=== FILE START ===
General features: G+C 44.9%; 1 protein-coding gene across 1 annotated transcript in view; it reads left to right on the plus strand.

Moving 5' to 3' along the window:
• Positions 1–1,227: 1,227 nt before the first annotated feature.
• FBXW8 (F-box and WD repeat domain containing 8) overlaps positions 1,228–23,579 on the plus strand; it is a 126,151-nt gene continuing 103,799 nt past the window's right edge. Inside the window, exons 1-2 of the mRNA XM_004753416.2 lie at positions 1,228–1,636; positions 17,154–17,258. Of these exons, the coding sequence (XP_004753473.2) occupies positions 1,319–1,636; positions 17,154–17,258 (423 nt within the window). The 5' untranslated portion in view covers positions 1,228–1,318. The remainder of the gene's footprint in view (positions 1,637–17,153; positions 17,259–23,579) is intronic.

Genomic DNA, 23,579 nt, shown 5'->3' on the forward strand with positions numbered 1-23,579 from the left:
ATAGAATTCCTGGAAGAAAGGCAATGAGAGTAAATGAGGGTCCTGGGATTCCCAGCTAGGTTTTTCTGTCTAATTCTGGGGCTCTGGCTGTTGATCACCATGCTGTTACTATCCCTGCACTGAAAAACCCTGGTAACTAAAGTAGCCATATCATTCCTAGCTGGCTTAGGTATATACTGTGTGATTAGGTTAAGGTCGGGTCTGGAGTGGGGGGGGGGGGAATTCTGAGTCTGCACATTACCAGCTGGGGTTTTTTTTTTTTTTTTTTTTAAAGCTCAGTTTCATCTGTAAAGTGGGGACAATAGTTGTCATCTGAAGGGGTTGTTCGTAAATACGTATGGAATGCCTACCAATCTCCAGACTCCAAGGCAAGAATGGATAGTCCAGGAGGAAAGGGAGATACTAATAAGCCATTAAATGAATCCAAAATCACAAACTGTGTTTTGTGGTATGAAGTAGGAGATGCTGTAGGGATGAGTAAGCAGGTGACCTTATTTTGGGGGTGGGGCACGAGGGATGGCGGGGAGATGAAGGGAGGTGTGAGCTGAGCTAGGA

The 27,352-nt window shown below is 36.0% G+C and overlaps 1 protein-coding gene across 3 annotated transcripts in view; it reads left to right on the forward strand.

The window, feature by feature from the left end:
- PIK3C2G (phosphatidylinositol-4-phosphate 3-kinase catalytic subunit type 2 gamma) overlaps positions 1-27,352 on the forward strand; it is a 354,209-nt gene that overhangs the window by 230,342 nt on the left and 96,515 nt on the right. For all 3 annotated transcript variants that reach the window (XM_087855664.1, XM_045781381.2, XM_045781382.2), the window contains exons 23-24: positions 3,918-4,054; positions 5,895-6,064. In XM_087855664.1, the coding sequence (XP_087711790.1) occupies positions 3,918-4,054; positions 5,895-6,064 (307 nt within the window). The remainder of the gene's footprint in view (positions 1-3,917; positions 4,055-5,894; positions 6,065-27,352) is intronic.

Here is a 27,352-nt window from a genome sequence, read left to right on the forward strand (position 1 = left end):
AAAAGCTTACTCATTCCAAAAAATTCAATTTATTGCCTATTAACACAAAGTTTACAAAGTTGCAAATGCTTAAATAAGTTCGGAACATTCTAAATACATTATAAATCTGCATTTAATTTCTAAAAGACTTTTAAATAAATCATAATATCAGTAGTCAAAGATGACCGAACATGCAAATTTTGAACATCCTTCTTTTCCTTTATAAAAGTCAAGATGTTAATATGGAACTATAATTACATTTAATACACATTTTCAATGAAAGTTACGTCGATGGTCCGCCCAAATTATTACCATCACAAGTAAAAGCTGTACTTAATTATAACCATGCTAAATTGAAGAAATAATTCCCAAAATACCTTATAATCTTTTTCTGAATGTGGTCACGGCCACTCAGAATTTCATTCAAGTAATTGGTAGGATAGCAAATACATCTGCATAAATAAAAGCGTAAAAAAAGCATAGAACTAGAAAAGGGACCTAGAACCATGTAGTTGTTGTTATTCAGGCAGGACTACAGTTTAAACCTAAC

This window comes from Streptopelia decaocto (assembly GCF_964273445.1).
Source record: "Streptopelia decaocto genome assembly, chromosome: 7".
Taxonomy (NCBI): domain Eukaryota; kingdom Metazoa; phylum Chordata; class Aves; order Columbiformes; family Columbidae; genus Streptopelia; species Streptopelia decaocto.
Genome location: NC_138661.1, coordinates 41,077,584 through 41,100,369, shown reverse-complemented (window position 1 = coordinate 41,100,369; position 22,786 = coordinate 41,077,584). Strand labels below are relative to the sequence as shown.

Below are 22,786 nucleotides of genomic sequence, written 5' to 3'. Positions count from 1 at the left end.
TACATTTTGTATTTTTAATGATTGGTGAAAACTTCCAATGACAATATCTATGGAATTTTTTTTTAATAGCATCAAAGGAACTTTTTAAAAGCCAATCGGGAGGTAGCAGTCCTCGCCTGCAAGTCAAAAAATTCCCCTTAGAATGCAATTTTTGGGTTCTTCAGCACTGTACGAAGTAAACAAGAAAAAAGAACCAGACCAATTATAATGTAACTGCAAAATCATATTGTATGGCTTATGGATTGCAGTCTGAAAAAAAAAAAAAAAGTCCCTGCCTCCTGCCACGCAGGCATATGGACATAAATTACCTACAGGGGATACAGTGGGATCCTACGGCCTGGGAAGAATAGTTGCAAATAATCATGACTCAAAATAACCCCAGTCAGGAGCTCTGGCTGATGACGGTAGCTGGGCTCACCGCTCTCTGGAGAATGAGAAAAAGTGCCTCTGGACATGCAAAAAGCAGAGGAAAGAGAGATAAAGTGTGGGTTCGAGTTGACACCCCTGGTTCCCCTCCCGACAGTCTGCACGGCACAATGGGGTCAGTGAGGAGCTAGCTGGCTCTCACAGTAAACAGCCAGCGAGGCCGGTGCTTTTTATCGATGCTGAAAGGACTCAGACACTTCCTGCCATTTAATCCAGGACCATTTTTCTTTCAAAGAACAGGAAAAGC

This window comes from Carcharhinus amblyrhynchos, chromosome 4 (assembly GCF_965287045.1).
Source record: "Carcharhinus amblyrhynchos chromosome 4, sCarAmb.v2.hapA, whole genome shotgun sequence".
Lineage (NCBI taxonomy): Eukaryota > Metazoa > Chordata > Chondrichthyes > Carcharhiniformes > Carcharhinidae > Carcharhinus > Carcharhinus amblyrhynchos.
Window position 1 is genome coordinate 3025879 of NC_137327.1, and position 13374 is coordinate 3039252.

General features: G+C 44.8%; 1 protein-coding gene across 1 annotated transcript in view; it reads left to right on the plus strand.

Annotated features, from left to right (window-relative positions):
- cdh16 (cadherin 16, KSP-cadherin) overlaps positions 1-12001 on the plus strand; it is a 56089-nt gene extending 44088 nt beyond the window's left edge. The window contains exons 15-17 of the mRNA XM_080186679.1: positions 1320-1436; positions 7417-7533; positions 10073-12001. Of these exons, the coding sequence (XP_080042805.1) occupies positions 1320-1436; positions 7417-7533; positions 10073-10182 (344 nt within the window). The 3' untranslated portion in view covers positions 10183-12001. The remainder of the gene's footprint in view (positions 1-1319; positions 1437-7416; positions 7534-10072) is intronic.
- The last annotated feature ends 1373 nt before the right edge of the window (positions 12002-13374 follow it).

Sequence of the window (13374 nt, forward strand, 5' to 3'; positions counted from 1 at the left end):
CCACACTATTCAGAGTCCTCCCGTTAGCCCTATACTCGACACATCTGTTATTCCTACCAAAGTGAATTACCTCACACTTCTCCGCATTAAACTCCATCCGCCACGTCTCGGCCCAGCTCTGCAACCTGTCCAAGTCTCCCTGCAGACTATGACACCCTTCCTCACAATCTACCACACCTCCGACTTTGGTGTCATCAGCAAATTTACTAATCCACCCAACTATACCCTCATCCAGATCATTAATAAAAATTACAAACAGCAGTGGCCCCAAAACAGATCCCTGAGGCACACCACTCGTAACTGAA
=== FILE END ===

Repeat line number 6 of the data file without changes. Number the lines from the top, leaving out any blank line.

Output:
ATAGAATTCCTGGAAGAAAGGCAATGAGAGTAAATGAGGGTCCTGGGATTCCCAGCTAGGTTTTTCTGTCTAATTCTGGGGCTCTGGCTGTTGATCACCATGCTGTTACTATCCCTGCACTGAAAAACCCTGGTAACTAAAGTAGCCATATCATTCCTAGCTGGCTTAGGTATATACTGTGTGATTAGGTTAAGGTCGGGTCTGGAGTGGGGGGGGGGGGAATTCTGAGTCTGCACATTACCAGCTGGGGTTTTTTTTTTTTTTTTTTTTAAAGCTCAGTTTCATCTGTAAAGTGGGGACAATAGTTGTCATCTGAAGGGGTTGTTCGTAAATACGTATGGAATGCCTACCAATCTCCAGACTCCAAGGCAAGAATGGATAGTCCAGGAGGAAAGGGAGATACTAATAAGCCATTAAATGAATCCAAAATCACAAACTGTGTTTTGTGGTATGAAGTAGGAGATGCTGTAGGGATGAGTAAGCAGGTGACCTTATTTTGGGGGTGGGGCACGAGGGATGGCGGGGAGATGAAGGGAGGTGTGAGCTGAGCTAGGA